The food that you bring on the trail is going to be a largely personal decision based on your own tastes, the nutritional value you’re seeking, and also the ease to cook it. Some hikers choose a food as fuel mentality, where they choose food strictly for calories, lightweight and convenience. While other hikers are willing to prepare a little bit more ahead of time, maybe even make their own recipes, and dehydrate them to get that extra nutritional value.
For ease, and convenience, most lightweight back packers tend to lean towards the food is fuel mentality. If you want to get really light with your trail food, what you need to measure is the amount of calories per ounce in the food that you’re bringing, which is simply a measure of the amount of energy the food is going to give you for the weight it’s going to cost to carry. To calculate the calories per ounce of the food that you’re bringing, simply tally up the calories on the back of your packages, and divide by the total amount of weight.
Foods like nuts, peanut butter, chocolate, and olive oil, tend to have very high calories per ounce ratio. Where foods like fresh fruit, and vegetables tend to have very low calories per ounce. So, you can see that if you bulk up only on foods with high calories per ounce, you’re not going to have a very balanced diet. So, what you’re looking for is a range of maybe 120 to 130 calories per ounce.
The goal is to get as much nutrition, calories and taste out of your food, while keeping weight as low as possible. Good trail nutrition is just like good nutrition at home. You want a balance of fats, proteins, and carbohydrates while giving as much fiber, fruits, and vegetables in your diet as possible.
The ease of cooking should be another important consideration for trial food. It’s going to take more than boiling water, and pouring it into a bag, then it’s probably a little too much work. So, when you’re choosing dehydrated meals, make sure you look for ones with shorter cooking times. The amount of cooking, and also the amount of food are other important considerations. Are you really going to want to wake up, and cook breakfast every morning? Most people find that if they’re hiking long miles, they usually want to cram a bar, and get walking in the morning.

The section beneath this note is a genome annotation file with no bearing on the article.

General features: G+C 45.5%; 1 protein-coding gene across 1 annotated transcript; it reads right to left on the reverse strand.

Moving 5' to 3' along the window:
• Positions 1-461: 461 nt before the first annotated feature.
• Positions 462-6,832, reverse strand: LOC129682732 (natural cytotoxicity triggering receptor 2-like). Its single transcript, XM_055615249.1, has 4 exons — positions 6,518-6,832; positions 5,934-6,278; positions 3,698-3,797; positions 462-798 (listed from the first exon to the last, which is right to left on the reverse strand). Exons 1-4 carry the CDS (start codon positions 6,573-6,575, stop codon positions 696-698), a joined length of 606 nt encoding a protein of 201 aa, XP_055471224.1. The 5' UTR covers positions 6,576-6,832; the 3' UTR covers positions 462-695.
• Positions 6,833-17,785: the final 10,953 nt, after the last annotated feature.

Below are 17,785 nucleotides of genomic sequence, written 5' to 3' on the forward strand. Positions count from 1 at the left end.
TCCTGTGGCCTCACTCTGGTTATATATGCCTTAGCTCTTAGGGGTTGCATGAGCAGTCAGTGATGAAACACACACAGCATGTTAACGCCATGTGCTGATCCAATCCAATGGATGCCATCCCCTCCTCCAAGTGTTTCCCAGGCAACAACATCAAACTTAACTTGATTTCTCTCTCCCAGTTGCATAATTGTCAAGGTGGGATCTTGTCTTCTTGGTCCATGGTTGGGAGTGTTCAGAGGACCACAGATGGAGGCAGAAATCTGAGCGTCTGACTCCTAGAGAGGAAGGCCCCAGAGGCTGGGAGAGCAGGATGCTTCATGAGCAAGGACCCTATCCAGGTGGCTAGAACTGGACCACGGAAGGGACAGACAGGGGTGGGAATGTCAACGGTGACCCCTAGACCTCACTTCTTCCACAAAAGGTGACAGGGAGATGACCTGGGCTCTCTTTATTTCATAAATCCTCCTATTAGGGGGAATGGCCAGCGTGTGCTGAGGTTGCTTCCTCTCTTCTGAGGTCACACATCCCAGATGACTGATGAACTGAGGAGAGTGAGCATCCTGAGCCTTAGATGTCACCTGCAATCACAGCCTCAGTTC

Also, make sure you know how much food you’re going to bring. On long days of hiking, you’re probably going to use a lot more calories than you think. Some through hikers find that they actually expend four to six thousand calories a day. So, you might want to bring a little bit more food, depending on how strenuous your hike is going to be.
You’re going to want to avoid all canned food, because they tend to be low in calories, very heavy, and then you’re also going to have to pack out the trash. You’re also going to want to repackage all your trail food in a zip lock bag to save weight, and also volume.
For breakfast, make sure to think about if you’re going to want to cook or not. If you do, things like oatmeal, coffee, and tea can be nice. If you’re not going to want to cook, bars, Pop Tarts, granola, milk, and a breakfast mix can all be really nice options. You can also sprinkle in snacks. Things like nuts, and trail mix tend to be good in the morning.
Snacks are a very important part of a good trail diet. You find that you’re going to be burning lots of calories. So keeping snacks in the easily accessible place in your hip belt pocket to have every hour, or two is a good idea. Some common quick and easy trail snacks are bars, crackers and chips, trail mix, nuts, beef jerky, various dried fruits, or fruit leather strips, and many hikers also bring candy.
For lunch a sandwich is a pretty quick convenient option. They can easily be made with bagels or whole wheat tortillas, which tend to hold up well on the trail. They can be made with peanut butter, honey, jam, pretty common options. As well as hard meats and cheeses which’ll keep well.
Freeze dried back packing dinners can be a pretty convenient option, but they’re also going to be pretty costly at around seven to ten dollars a piece. You can find some pretty common options in most super markets, that’s going to cost a fraction of the price, and they’ll cook up just as nicely.
So, things like pasta sides, and rice sides, and couscous tend to cook up really well. As well as mashed potatoes which don’t even need boiling water. Ramen noodles, and other dry soups are great. Stuffing is a pretty convenient meal as well as Easy Mac. Those are pretty common lightweight back packer choices. If you want to add a little protein, you can add chicken or tuna to your meal.
[inaudible 00:04:46] some great light weight options to spice up your meals on the trail. Things like fast food condiment packets are going to be really light, and help add flavor. Olive oil is a fantastic thing for adding flavor, and calories. Small spice packets can add a lot to your meal as well as hot sauce. Things like drink flavors can do into your water to change it up during the day while you hike. You can make hot cocoa, or apple cider at night after your meal for a nice warm treat.
For some personal recommendations, fresh fruit might have a poor calories per ounce ratio but I generally bring a couple because it’s a really nice treat. Also make sure you practice leave no trace camping. If you pack it in, make sure you pack it out.
So, that should give you an idea of some of the most common long distance back packing meals and ultralight backpacking foods. Your choices are obviously very personal, so, choose what’s right for you. When you’re considering food make sure you choose food with good nutritional value while keeping weight low.